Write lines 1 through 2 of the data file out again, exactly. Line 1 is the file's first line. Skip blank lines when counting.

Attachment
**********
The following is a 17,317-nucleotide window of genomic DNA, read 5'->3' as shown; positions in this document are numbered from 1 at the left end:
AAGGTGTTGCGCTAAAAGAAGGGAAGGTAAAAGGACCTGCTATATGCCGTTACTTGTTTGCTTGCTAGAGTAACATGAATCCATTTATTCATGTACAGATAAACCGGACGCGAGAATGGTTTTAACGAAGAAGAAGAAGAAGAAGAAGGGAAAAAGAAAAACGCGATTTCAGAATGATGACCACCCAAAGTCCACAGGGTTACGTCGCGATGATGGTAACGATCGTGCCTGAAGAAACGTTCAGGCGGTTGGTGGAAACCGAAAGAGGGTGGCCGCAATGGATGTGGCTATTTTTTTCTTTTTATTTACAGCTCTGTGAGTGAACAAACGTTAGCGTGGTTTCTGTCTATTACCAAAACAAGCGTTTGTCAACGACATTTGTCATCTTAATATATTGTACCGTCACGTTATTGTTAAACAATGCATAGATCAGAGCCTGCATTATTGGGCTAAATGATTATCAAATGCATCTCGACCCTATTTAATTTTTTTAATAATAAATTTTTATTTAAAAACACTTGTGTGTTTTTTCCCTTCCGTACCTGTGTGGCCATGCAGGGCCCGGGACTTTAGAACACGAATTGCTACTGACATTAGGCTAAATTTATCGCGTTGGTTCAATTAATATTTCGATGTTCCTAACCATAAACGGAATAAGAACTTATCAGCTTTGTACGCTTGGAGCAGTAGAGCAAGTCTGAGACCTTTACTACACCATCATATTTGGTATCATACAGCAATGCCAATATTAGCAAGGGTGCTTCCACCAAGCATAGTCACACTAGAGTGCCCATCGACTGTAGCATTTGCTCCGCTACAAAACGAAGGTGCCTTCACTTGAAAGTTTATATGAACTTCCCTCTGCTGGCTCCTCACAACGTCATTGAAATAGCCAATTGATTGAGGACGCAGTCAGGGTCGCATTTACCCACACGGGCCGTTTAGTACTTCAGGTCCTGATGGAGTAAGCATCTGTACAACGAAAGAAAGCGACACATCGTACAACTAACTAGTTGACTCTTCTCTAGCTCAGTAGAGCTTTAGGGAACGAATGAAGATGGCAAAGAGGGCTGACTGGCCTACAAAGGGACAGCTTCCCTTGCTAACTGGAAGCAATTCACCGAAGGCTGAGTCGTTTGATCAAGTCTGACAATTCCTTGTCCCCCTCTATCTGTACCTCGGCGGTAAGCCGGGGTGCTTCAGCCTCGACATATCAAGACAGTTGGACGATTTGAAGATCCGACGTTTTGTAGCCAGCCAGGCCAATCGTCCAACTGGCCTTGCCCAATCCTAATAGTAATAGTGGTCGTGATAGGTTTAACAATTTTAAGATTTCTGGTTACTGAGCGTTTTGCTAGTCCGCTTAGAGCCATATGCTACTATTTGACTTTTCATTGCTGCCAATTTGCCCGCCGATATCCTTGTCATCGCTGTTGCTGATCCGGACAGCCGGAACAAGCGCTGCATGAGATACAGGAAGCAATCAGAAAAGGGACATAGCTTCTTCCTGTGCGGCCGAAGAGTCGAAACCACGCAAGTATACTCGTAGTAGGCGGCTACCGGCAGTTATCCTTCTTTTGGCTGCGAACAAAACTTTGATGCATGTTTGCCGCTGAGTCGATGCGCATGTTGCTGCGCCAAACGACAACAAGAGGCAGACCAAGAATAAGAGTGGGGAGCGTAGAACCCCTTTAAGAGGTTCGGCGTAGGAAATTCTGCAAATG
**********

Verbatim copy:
The following is a 17,317-nucleotide window of genomic DNA, read 5'->3' as shown; positions in this document are numbered from 1 at the left end:
AAGGTGTTGCGCTAAAAGAAGGGAAGGTAAAAGGACCTGCTATATGCCGTTACTTGTTTGCTTGCTAGAGTAACATGAATCCATTTATTCATGTACAGATAAACCGGACGCGAGAATGGTTTTAACGAAGAAGAAGAAGAAGAAGAAGGGAAAAAGAAAAACGCGATTTCAGAATGATGACCACCCAAAGTCCACAGGGTTACGTCGCGATGATGGTAACGATCGTGCCTGAAGAAACGTTCAGGCGGTTGGTGGAAACCGAAAGAGGGTGGCCGCAATGGATGTGGCTATTTTTTTCTTTTTATTTACAGCTCTGTGAGTGAACAAACGTTAGCGTGGTTTCTGTCTATTACCAAAACAAGCGTTTGTCAACGACATTTGTCATCTTAATATATTGTACCGTCACGTTATTGTTAAACAATGCATAGATCAGAGCCTGCATTATTGGGCTAAATGATTATCAAATGCATCTCGACCCTATTTAATTTTTTTAATAATAAATTTTTATTTAAAAACACTTGTGTGTTTTTTCCCTTCCGTACCTGTGTGGCCATGCAGGGCCCGGGACTTTAGAACACGAATTGCTACTGACATTAGGCTAAATTTATCGCGTTGGTTCAATTAATATTTCGATGTTCCTAACCATAAACGGAATAAGAACTTATCAGCTTTGTACGCTTGGAGCAGTAGAGCAAGTCTGAGACCTTTACTACACCATCATATTTGGTATCATACAGCAATGCCAATATTAGCAAGGGTGCTTCCACCAAGCATAGTCACACTAGAGTGCCCATCGACTGTAGCATTTGCTCCGCTACAAAACGAAGGTGCCTTCACTTGAAAGTTTATATGAACTTCCCTCTGCTGGCTCCTCACAACGTCATTGAAATAGCCAATTGATTGAGGACGCAGTCAGGGTCGCATTTACCCACACGGGCCGTTTAGTACTTCAGGTCCTGATGGAGTAAGCATCTGTACAACGAAAGAAAGCGACACATCGTACAACTAACTAGTTGACTCTTCTCTAGCTCAGTAGAGCTTTAGGGAACGAATGAAGATGGCAAAGAGGGCTGACTGGCCTACAAAGGGACAGCTTCCCTTGCTAACTGGAAGCAATTCACCGAAGGCTGAGTCGTTTGATCAAGTCTGACAATTCCTTGTCCCCCTCTATCTGTACCTCGGCGGTAAGCCGGGGTGCTTCAGCCTCGACATATCAAGACAGTTGGACGATTTGAAGATCCGACGTTTTGTAGCCAGCCAGGCCAATCGTCCAACTGGCCTTGCCCAATCCTAATAGTAATAGTGGTCGTGATAGGTTTAACAATTTTAAGATTTCTGGTTACTGAGCGTTTTGCTAGTCCGCTTAGAGCCATATGCTACTATTTGACTTTTCATTGCTGCCAATTTGCCCGCCGATATCCTTGTCATCGCTGTTGCTGATCCGGACAGCCGGAACAAGCGCTGCATGAGATACAGGAAGCAATCAGAAAAGGGACATAGCTTCTTCCTGTGCGGCCGAAGAGTCGAAACCACGCAAGTATACTCGTAGTAGGCGGCTACCGGCAGTTATCCTTCTTTTGGCTGCGAACAAAACTTTGATGCATGTTTGCCGCTGAGTCGATGCGCATGTTGCTGCGCCAAACGACAACAAGAGGCAGACCAAGAATAAGAGTGGGGAGCGTAGAACCCCTTTAAGAGGTTCGGCGTAGGAAATTCTGCAAATG